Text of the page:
Friday, 06 April 2012 08:41

Get to know your neighbours!

Written by Jan Stöckmann

Ever heard of Council Regulation 36/2012? Wondering what 2011/782/CFSP refers to? Exactly. EU-Officials are struggling to foster people's interest in European affairs. Meanwhile, young people have become fully fledged Europeans on quite a different level. 

The founders of InterRail got it right when they initiated the Europe-wide train pass that allows young people to travel conveniently across our continent. In 2012 they celebrate InterRail's 40th anniversary and still carry some 250 000 travellers each year. The idea is simple: Get young Europeans to explore their neighbouring countries. This is not only an affordable way to spend enjoyable holidays abroad, but it furthers the travellers' awareness of what binds people together in Europe. A conversation with a random foreigner tells you much more about a country than any political communiqué or travel guide. Exploring the similarities and differences between European countries through travelling is the most obvious way to find out what Europe really is. At the end of the day, a European identity can only grow from within the population, not through regulations and policies. 

While governing politicians across Europe are pushing for further integration in order to overcome the debt crisis, the people are not necessarily so enthusiastic, as the success of Eurosceptic parties demonstrates (in the upcoming elections in France, Eurosceptic parties from the extreme right and the left are expected to gain about 30%). Worse, most European citizens know little or nothing about what is going on in Brussels. European representatives lead a shadowy existence, remote from the public. Apparently, the EU is an attempt at European governance without a people that is interested - without a "European people." This unbalanced situation does not exactly help to increase support for the European project.

But the European project needs support if we want to preserve our values, economic strength and international security. The equation we have in mind is fairly straightforward: a stable and internationally successful Europe needs public support; public support can only be generated through popular acceptance and European identity-building from the bottom. Collecting international experience is one of the best ways to develop this European identity.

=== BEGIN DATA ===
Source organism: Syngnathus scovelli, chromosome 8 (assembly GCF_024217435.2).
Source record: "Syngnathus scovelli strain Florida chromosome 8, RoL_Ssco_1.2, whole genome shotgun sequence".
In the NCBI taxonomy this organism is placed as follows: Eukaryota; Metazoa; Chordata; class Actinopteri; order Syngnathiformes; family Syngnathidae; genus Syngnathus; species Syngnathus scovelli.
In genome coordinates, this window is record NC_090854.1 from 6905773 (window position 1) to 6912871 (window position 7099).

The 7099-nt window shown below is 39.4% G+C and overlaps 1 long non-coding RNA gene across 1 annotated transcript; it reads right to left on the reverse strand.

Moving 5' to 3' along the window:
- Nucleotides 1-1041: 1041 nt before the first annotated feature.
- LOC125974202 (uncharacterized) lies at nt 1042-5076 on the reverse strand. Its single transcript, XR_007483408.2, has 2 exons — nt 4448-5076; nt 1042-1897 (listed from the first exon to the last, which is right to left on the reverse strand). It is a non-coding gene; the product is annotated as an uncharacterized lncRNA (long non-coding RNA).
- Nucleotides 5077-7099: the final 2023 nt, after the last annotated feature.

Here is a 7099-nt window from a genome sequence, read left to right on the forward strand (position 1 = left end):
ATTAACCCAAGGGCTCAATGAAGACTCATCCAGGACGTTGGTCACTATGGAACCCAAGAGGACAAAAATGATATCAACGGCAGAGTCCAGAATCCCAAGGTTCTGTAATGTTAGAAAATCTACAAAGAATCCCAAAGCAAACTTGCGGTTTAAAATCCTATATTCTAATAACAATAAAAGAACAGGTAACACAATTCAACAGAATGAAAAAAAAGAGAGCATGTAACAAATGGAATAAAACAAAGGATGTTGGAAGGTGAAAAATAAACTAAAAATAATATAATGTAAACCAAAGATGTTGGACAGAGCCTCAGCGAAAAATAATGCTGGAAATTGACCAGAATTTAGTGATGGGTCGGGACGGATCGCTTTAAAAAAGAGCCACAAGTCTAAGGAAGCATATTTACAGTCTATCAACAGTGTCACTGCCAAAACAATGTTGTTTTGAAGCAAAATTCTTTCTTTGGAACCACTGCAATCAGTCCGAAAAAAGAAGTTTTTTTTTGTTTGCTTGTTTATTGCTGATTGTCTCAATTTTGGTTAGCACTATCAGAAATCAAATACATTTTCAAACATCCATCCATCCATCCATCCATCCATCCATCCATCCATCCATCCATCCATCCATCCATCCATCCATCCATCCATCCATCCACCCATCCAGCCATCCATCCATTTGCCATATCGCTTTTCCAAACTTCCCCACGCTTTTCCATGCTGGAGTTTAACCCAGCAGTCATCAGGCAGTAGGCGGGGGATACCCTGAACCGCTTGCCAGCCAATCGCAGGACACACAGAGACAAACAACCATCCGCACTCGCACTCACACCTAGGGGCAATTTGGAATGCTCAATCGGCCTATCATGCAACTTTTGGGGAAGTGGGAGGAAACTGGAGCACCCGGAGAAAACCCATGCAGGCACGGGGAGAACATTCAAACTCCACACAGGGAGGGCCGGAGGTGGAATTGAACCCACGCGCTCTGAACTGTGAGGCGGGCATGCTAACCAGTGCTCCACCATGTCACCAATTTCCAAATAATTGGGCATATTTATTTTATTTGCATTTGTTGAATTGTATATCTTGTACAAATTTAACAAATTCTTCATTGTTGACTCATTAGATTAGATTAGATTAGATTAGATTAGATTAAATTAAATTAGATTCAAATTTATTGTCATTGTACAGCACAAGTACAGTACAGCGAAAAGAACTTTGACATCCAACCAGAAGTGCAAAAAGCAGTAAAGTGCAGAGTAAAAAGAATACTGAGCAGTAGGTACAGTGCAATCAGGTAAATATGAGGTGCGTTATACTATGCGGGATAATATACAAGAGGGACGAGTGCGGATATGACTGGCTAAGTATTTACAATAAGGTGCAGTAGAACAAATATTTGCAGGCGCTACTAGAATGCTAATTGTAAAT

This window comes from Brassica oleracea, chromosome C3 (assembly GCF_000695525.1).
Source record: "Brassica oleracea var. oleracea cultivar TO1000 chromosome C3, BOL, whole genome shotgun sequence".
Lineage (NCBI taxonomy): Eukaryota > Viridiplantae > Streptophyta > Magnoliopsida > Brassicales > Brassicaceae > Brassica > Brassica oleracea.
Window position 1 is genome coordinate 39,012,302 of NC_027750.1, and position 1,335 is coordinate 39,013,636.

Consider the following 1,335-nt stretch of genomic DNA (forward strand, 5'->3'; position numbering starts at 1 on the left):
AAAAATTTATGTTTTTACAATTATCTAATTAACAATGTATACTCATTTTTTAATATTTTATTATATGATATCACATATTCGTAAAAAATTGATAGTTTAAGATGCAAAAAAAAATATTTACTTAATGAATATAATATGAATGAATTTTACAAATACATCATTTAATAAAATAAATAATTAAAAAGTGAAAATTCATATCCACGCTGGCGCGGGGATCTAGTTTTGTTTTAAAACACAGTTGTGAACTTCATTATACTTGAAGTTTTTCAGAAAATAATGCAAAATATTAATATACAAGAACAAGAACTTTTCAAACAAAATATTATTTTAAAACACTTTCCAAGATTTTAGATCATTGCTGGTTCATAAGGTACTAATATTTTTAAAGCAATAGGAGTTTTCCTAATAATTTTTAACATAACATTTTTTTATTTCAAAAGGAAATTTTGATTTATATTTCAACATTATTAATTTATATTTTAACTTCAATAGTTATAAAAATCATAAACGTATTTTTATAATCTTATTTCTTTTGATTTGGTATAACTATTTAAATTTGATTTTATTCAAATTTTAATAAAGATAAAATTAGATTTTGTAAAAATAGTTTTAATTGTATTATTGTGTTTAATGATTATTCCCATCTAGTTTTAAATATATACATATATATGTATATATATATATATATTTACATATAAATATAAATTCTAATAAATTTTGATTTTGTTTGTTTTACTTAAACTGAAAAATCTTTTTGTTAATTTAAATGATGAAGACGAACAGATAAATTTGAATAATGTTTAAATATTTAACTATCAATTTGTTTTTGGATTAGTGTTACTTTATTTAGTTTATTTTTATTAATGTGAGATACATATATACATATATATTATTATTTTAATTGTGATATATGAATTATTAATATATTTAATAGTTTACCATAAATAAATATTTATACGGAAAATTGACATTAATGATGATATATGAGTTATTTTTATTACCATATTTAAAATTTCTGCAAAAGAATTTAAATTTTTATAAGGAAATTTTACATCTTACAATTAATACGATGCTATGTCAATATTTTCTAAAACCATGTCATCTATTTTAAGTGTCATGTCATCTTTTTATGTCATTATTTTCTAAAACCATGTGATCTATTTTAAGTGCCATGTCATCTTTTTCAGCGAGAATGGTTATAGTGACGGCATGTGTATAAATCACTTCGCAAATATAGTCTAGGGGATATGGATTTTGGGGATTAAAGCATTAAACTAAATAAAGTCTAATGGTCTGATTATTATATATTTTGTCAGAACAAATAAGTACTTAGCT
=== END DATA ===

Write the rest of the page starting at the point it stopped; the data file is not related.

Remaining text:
When you go out and ask young Europeans what they like most about Europe, almost everyone responds: travelling and the plurality of different cultures so close to one another.

Interestingly, young people have followed this strategy for a long time. When you go out and ask young Europeans what they like most about Europe, almost everyone responds: travelling and the plurality of different cultures so close to one another. Even if knowledge about European politics is important, we all agree that the really important thing is knowing each other. This argument is hardly a demand for political action. Politicians can set incentives (for example, why not extend the concept of Erasmus to young people not studying, as Umberto Eco suggested?). But it is up to young Europeans themselves to take the opportunity. Students who have spent a semester abroad with Erasmus tend to be more ready to express solidarity on a European level. People who learn foreign languages have a more widely reflected concept of what the driving political, cultural and social movements are. So there are good reasons to encourage the upcoming generation to further this kind of grassroots integration. 

Overcoming the debt crisis is certainly crucial to regaining confidence in Europe's capacity to act. But unless young Europeans grow closer together through genuine international exchange, every ambitious vision for further integration is flawed: without profound knowledge of one another, any crisis like the current one will make us likely to fall back into nationalist prejudices again. To get to know Europe in all its fascinating dimensions rather than by reading dry EU directives we advise you: travel, Europeans, travel!

The author of this article is co-organiser of the Euroskop project, a travel blog about today's Europe.  

Last modified on Friday, 06 April 2012 14:54

Leave a comment

Make sure you enter all the required information, indicated by an asterisk (*). HTML code is not allowed.

IN -1765 DAYS